By JAY ROBERTS
The Cassette Chronicles is a continuing series of mini reviews and reflections on albums from the 1980’s and 1990’s. The aim of this series is to highlight both known and underappreciated albums from rock, pop and metal genres from this time period through the cassette editions of their releases. Some of the albums I have known about and loved for years, while others are new to me and were music I’ve always wanted to hear. There will be some review analysis and my own personal stories about my connection with various albums. These opinions are strictly my own and do not reflect the views of anyone else at Limelight Magazine.
WRITER’S NOTE: On May 6th, 2020, singer Brian Howe died as the result of a heart attack. I woke up that morning to discover the news and it hit me like a gut punch. I just loved his voice and the job he did fronting Bad Company between 1986 – 1994. While the band has virtually wiped out Howe’s time with them from their official history, the four studio albums he recorded with them are among the finest melodic rock albums one could hope to hear.
Howe was a pretty darn good songwriter, managing to come up with any number of hard driving rock numbers, the heart-rending ballad and every song style in between. Hell, the guy even co-wrote the lyrics for the song “I’ll Get Even” on Megadeth’s Cryptic Writings album!
The 2010 solo album Circus Bar is one of the best albums I’ve ever heard and it was among my favorites of the year upon its release. You can check out what I wrote about that album HERE.
The death of Brian Howe is a huge loss to his family and friends. The loss to those of us who are fans of his music is markedly different of course, but no less a profound sadness. I can only hope that anyone who hasn’t heard his work before now will soon discover that Howe’s voice was one of the great highlights of rock and roll.
BAD COMPANY – HOLY WATER (1990)
Depending on who you ask, opinions vary about the best of the four studio albums that Bad Company recorded with Brian Howe as the group’s lead singer. A lot of people will say it is Dangerous Age and it would be hard to argue with that choice. It’s a great album and I love it a lot myself.
But if I’m the one making the call, I have to go with Holy Water. The album was the most successful release in terms of sales (it went platinum) during the Howe era and I pretty much consider it their masterwork for this part of their history.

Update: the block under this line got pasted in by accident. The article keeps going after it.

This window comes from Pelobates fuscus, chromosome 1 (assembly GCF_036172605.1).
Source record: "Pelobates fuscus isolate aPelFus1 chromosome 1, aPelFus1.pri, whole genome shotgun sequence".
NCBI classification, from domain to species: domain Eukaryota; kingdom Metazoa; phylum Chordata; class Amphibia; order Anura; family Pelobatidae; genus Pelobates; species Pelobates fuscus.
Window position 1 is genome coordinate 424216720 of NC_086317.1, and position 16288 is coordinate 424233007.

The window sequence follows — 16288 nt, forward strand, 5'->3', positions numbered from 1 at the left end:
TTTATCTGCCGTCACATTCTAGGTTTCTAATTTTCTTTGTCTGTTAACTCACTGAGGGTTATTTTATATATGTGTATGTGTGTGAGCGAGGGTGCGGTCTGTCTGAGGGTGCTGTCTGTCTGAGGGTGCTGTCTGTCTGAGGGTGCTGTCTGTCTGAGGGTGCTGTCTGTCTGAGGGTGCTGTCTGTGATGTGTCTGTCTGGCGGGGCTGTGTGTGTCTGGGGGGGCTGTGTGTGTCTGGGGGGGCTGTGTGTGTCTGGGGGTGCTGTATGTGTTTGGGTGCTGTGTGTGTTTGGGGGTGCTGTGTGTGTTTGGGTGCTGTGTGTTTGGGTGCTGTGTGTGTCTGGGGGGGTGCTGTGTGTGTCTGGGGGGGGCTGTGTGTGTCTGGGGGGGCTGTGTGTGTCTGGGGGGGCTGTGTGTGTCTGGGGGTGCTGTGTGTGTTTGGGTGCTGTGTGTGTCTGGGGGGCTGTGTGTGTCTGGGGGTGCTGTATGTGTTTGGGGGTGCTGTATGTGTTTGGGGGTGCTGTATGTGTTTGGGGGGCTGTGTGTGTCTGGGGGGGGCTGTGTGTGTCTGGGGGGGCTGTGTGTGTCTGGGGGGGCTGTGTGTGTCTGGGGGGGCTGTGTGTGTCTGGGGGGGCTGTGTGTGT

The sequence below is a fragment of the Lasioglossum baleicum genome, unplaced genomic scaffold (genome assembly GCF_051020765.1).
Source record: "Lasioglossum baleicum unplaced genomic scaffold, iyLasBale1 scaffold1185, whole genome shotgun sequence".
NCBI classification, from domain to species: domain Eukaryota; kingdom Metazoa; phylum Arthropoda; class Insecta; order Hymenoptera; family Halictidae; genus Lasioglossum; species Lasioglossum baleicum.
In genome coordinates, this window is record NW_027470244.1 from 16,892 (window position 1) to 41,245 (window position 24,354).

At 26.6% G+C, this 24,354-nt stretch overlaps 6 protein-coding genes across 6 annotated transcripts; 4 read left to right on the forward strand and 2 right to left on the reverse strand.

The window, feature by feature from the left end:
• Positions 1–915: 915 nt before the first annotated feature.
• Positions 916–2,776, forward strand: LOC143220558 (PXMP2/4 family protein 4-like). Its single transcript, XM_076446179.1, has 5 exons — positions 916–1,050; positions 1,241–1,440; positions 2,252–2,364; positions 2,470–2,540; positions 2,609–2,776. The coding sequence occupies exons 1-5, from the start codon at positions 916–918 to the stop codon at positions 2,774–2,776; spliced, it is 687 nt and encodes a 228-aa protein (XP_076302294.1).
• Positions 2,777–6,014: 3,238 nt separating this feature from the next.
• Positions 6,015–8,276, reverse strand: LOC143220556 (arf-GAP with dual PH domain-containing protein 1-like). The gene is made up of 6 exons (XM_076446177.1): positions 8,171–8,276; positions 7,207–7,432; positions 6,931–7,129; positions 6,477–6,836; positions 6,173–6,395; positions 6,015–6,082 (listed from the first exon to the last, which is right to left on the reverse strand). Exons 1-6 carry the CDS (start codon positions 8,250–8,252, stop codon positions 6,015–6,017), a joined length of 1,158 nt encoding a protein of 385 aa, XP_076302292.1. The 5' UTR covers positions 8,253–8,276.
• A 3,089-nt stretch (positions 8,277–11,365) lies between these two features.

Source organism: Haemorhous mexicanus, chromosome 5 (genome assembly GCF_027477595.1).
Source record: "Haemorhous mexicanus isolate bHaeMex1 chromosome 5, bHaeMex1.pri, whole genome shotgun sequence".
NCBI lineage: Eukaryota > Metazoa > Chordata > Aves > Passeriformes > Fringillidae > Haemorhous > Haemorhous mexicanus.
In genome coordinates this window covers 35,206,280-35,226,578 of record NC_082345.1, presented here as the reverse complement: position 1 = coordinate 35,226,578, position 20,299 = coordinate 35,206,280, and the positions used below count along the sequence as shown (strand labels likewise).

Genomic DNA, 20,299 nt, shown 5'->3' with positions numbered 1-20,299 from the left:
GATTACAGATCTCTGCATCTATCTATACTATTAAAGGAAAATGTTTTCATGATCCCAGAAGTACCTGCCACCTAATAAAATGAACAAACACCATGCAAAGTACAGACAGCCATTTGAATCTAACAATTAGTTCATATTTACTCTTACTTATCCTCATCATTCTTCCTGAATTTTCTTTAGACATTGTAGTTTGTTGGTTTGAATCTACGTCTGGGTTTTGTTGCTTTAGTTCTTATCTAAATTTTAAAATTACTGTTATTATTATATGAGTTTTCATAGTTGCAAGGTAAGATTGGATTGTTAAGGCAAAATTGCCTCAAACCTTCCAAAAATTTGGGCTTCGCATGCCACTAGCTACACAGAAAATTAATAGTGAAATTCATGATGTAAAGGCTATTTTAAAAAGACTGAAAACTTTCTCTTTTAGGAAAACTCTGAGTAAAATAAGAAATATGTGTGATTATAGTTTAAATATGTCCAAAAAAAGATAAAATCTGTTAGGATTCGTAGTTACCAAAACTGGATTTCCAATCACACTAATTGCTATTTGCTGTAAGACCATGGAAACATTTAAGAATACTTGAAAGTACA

There are thirteen songs on the album and there isn’t a bad one in the lot. As I was listening to the album ahead of writing this piece, I even got to get a new perspective on a trio of the “album track” songs. They didn’t get the airplay as a single release but I got to enjoy them anew as songs that give the album the depth of quality it has.
The first side of the album wastes no time in kicking off things in a rocking fashion with the title track. It bursts out of your speakers and really grabs your attention. It’s the kind of declarative statement that makes you sit up and take notice. As I was researching some information about the album online, I saw that when the “Holy Water” song was released as a single, it became the #1 rock track for a couple of weeks. I’ve listened to this album a lot since it was released but as I listened to the track again, I could definitely recall how I felt when I would hear it playing on the radio as I would listen to 94 HJY out of Providence, Rhode Island.
That song was followed up by “Walk Through Fire” which became a Top 40 single for the band. It’s another pure rocker that gets the blood flowing through your veins. The band had a huge hit with the power ballad “If You Needed Somebody”, which made it into the Top 20. While it does have what would be considered the standard requirements for a song of its nature, I can listen to that track over and over and not get bored with it.
While the remaining three songs on the first side of the album weren’t released as singles, they still give you plenty of bang for your buck. “Stranger Stranger” has an amazing riff that runs through the song. The song rocks but with a slyly seductive groove to it.